Hinduism’s problematic view of the universe

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In Hindu cosmology the universe is cyclically created and destroyed in the timespan of 8.64 billion years and this deeply rooted in Hindu literature including the Vedas and Puranas. It is believed time is divided into four epochs or Yuga, of which we occupy the final. Cosmologist Carl Sagan explains that in the Hinduism the “Cosmos itself undergoes an immense, indeed an infinite, number of deaths and rebirths. It is the only dharma in which time scales correspond to those of modern scientific cosmology. Its cycles run from our ordinary day and night to a day and night of Brahma, 8.64 billion years long, longer than the age of the Earth or the Sun and about half the time since the Big Bang” (1)

The Hindu sacred texts thus indicate that the Big Bang is not the beginning of everything, but just the start of the present cycle preceded by an infinite number of universes and to be followed by another infinite number of universes (2/3). In other words Hindu cosmology teaches that the universe cycles between creation and destruction, through infinite time, and therefore the closest cosmological model conforming to Hindu scriptures is the eternally oscillating model of the universe.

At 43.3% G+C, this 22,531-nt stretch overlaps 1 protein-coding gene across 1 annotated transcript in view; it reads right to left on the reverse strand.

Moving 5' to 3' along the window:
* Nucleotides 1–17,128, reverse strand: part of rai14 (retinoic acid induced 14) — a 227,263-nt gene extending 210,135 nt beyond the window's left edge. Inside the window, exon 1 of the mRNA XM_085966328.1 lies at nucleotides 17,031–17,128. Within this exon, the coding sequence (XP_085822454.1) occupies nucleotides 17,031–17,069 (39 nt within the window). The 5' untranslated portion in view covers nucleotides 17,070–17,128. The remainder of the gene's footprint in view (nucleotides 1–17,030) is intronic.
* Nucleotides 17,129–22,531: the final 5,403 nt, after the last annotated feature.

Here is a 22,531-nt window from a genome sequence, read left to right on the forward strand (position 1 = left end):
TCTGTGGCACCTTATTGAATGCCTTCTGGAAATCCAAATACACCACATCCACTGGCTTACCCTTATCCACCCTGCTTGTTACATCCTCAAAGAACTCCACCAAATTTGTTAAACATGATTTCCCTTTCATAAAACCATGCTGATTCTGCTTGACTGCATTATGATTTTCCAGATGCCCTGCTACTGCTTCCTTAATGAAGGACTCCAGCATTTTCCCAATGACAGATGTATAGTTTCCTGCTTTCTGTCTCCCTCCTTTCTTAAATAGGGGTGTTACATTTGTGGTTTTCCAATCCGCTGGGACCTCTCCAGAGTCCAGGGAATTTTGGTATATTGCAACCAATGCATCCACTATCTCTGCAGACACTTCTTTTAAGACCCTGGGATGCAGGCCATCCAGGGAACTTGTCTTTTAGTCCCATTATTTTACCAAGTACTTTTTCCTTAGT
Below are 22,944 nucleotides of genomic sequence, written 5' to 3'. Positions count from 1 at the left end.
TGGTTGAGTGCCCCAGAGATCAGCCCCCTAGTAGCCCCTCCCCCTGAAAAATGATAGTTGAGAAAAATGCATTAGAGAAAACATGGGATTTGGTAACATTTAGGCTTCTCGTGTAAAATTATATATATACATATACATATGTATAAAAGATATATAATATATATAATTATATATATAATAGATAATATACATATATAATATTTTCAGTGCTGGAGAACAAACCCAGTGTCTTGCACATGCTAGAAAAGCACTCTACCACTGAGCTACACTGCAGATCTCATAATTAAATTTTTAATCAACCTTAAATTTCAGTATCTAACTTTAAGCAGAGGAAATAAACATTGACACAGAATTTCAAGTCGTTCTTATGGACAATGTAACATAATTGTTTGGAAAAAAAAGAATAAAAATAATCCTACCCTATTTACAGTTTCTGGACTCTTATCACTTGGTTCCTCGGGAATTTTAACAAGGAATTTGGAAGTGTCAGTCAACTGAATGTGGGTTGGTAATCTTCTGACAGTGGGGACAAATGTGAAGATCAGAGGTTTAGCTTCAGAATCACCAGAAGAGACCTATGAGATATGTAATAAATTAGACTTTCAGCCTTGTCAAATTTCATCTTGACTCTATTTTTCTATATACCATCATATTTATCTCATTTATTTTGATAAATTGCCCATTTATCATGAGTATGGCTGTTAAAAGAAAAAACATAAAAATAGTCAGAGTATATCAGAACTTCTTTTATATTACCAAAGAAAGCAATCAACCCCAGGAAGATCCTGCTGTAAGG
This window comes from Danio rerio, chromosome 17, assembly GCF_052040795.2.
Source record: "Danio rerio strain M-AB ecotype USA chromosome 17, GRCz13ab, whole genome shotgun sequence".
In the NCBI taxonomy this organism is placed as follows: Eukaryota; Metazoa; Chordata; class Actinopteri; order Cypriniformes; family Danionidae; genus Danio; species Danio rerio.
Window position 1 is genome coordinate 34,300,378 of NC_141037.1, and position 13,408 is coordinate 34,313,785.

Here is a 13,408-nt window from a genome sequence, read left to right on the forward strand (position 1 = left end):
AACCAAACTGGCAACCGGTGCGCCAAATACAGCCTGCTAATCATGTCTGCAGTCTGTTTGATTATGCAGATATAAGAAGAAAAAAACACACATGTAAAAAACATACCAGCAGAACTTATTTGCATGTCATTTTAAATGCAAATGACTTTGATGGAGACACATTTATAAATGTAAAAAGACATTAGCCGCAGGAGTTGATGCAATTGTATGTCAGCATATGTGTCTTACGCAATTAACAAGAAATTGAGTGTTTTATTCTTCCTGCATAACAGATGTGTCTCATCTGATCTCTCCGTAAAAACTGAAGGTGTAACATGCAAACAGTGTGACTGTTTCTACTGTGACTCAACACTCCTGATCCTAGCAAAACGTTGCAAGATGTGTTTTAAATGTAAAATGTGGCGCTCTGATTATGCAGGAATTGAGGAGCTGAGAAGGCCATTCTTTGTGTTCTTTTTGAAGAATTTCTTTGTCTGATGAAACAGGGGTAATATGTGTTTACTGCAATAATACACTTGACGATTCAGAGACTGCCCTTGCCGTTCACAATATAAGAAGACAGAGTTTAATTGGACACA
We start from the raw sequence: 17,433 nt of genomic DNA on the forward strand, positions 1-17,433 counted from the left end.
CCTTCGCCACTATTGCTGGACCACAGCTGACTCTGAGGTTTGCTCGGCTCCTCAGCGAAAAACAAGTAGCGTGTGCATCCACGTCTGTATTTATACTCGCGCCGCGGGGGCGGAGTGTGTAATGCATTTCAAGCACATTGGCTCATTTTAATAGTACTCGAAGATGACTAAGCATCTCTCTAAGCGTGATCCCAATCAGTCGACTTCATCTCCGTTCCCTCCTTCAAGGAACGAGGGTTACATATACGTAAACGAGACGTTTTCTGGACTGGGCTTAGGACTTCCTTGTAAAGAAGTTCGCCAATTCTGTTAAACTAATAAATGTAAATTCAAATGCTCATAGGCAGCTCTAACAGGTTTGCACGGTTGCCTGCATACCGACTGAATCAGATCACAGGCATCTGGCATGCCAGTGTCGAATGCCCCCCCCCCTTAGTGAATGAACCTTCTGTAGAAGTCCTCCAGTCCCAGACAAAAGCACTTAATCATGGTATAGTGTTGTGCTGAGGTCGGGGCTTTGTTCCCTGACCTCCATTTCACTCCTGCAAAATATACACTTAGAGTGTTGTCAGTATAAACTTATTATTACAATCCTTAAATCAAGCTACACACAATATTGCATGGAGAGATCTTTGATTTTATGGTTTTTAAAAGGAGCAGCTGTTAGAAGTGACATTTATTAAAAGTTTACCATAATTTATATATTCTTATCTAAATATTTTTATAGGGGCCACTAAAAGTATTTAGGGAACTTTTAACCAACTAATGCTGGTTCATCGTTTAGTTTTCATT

However, powerful lines of evidence such as the red-shift of galaxies, microwave background, expansion of galaxies from a central point, second law of thermodynamics, looking back in time via telescope and so forth suggests that the universe did have a beginning at a point in time. This suggest that the Hindu understanding of the nature of the universe is incompatible, hence problematic with modern cosmology.


1. Sagan, C. 1985. Cosmos. p. 258.

2. Mittal, S. & Thursby, G. Hindu World.

3. Jones, A. 2009. String Theory For Dummies. p. 262.




2 responses to “Hinduism’s problematic view of the universe

  1. Pingback: The Bible vs. Book of Mormon – Origin of the Universe. | Historical Jesus studies.·

  2. The Nasadiya Sukta, the Hymn of Creation in the Rigveda (10:129) mentions the world beginning from a point or bindu, through the power of heat.[19][20] This can be seen as corresponding to the Big Bang theory.

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